Died: June 3, 2021.
JOHN Martindale’s first day on the job as a rookie police officer in Stirling was unlike that of any other wide-eyed, eager young constable. The desk sergeant, on introducing himself, mentioned that he had arrested the young man’s father just the week before.
Now, here was Martindale, imbued with the utmost integrity and sense of fairness, about to dedicate his life to the pursuit of the criminal classes. And already he was being reminded that near the top of the classes sat his own dad.
Harling Martindale, it transpires, was a career conman, a suave, debonair type who was fairly talented in the way of relieving innocents of their money. Was part of John Martindale’s entry to the police force an attempt to rebalance the scales of justice in favour of the law-abiding public?
“Yes, looking at his own father’s life is perhaps what made my dad all the more determined to stand up and do the right thing,” said his daughter, Avril. “And it’s fair to say my dad didn’t have much to do with his own father. We weren’t even allowed to mention his name.”
John Martindale, who would go on to become a CID legend in Falkirk, a stalwart with the Scottish crime squad, and a chief superintendent in Glasgow, had a tough upbringing in England before his parents moved to the Stirling area.
Not only did his parents divorce, but his mother also took her own life. As a youngster, he was noted for his ability to scan the world around him – his nickname was Hawkeye. Part of his spare time was spent around a local German prisoner-of-war camp, where he would be given greatcoats and memorabilia, which he sold on. Was this evidence of an early fascination with institutional containment?
On leaving school, Martindale joined the Army and, aged 18, was sent to Kenya during the Mau Mau uprising. He subsequently received the Africa General Service Medal. He then joined the police, and it was at police training college that he met his future wife, Catherine, one of the first policewomen in Scotland. “Relationships were frowned upon,” she recalls. “When we became engaged I was soon moved to another area.”
Catherine was impressed by the energy of this motorbike-riding young man, who had a massive desire to rid the streets of crime. But she acknowledges that he had to drag with him the burden of parental reputation. “He had to endure calls from police stations in the Stirling area: ‘We’ve got your dad here.’”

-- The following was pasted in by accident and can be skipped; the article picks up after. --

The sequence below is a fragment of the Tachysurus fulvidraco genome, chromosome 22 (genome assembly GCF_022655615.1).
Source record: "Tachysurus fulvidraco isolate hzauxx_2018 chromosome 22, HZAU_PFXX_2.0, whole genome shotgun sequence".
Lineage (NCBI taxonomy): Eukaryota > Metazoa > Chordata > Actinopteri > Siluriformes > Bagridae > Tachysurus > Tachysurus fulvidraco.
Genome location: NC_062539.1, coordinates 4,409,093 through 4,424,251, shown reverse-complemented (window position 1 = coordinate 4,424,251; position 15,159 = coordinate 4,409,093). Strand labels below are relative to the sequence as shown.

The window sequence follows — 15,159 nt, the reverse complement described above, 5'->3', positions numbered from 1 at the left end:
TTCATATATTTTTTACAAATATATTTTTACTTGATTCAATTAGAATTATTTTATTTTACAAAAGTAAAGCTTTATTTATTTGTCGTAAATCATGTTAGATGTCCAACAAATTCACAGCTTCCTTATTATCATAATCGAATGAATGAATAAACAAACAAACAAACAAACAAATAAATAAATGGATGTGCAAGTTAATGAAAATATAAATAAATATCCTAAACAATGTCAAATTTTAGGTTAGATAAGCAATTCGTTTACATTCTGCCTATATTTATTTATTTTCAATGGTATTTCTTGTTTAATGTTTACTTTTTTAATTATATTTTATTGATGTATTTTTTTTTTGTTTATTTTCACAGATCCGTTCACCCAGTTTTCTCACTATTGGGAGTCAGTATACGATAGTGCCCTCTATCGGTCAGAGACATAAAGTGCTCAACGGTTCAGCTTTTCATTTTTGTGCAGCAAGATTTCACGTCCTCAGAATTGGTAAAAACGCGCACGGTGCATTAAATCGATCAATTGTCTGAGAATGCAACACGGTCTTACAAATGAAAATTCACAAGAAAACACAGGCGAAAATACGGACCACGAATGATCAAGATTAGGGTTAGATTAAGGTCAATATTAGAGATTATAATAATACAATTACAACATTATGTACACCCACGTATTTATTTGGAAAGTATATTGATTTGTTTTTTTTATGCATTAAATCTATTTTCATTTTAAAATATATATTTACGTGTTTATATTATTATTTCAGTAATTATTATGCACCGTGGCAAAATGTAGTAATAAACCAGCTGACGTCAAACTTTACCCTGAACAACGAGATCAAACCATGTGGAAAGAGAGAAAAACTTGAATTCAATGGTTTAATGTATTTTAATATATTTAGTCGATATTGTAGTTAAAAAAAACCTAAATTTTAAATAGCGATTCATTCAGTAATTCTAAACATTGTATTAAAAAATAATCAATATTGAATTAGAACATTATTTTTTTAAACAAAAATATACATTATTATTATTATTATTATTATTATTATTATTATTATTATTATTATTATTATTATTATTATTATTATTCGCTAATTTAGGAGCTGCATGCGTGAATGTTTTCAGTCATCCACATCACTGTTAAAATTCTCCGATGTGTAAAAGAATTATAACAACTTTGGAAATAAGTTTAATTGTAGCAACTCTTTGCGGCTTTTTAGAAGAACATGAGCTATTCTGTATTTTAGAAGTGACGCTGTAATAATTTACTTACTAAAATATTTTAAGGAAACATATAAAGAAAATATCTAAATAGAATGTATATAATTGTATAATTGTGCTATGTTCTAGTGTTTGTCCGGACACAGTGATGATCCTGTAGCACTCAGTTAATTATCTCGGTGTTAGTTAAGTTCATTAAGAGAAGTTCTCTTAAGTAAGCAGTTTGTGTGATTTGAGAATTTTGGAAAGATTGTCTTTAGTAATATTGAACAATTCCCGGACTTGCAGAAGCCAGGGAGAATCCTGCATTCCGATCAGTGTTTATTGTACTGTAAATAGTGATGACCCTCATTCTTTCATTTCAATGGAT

He had, however, a huge passion for the job. In the CID, he enjoyed his greatest triumphs because he didn’t sit back and wait for crime to be reported. He would go out looking for the bad boys.
Says Avril: “I remember once he was out on a night shift with a squad car when he noticed a large lorry filled with wire. This made him curious and so he stopped it, and discovered it contained thousands of pounds’ worth of copper wire, stolen from an electricity sub-station. He then commandeered the lorry and drove it back to Falkirk police office.”
John Martindale’s work became his life. But he was never an unprincipled enforcer, determined to fill Scotland’s jails with reprobates at all costs. “I can remember once John being approached by a criminal who, on this occasion declared his innocence, and explained why,” recalls Catherine. “John investigated his story, realised he’d been telling the truth and stood up in court and said so.”
This act of unbridled honesty didn’t result in John Martindale always being invited along to cosy drinks parties at some of his colleagues’ homes, but that didn’t matter. Honesty was always the only policy.
Catherine Martindale admits that it was not easy, being married to a man who was clearly married to the job.
“Police marriages used to fail on a regular basis because it was such a harsh life,” she says. “You had to deal with the worry, and we had three small children. And I can remember lots of times putting his dinner in the bin because he may be working right through the night. But there was nothing I could do.
“And, in these days, you had to live in a police house, which didn’t have a phone or central heating. It wasn’t a great lifestyle. In fact, at one time in Falkirk, every man in the street we lived in had been in police cells at some point.”
Martindale, says his daughter, clearly loved his work. “He was an ace crime-solver who loved sniffing out baddies. He was fearless, not just in dealing with hardened criminals, but in dealing with authorities as well. It was all about achieving the truth.”
The police chief was part of the team that investigated the 1988 Lockerbie disaster, and helped to compile evidence for the future trial. “This placed a huge strain on him,” says Catherine.
“His work became about overseeing the photography of bits of dead bodies. But he knew the work had to be done and he was utterly professional.
“It had a real effect on him, however. We never went on an airplane after that. No more holidays in the sunshine.”
Martindale, who moved to Suffolk with his family 20 years ago, never suffered physical injury during his career chasing robbers.
“He did come home with a broken leg once,” says Catherine with a wry smile, “but that was because a police cadet put the car into the wrong gear and ran into him.”
It’s fair to say that he was a force of nature, and living proof that the apple can indeed fall far from the tree.
Awarded the Queen’s Police Medal for distinguished service, he was a highly focused crime-fighter and a man committed to order and organisation, who went on to set up the digitalisation of Scotland’s criminal records bureau.
Indeed, his three daughters – Avril, Joyce and Carol– referred to their dad, affectionately, as “Mission Control”. “It is hard to contemplate that he is gone,” says Avril. “Yet, Mission Control lives on in our hearts.”
She added: “Dad, your wife, daughters, sons-in-law and grandchildren will approach their various future missions with the strength of knowing that you have drilled them well.”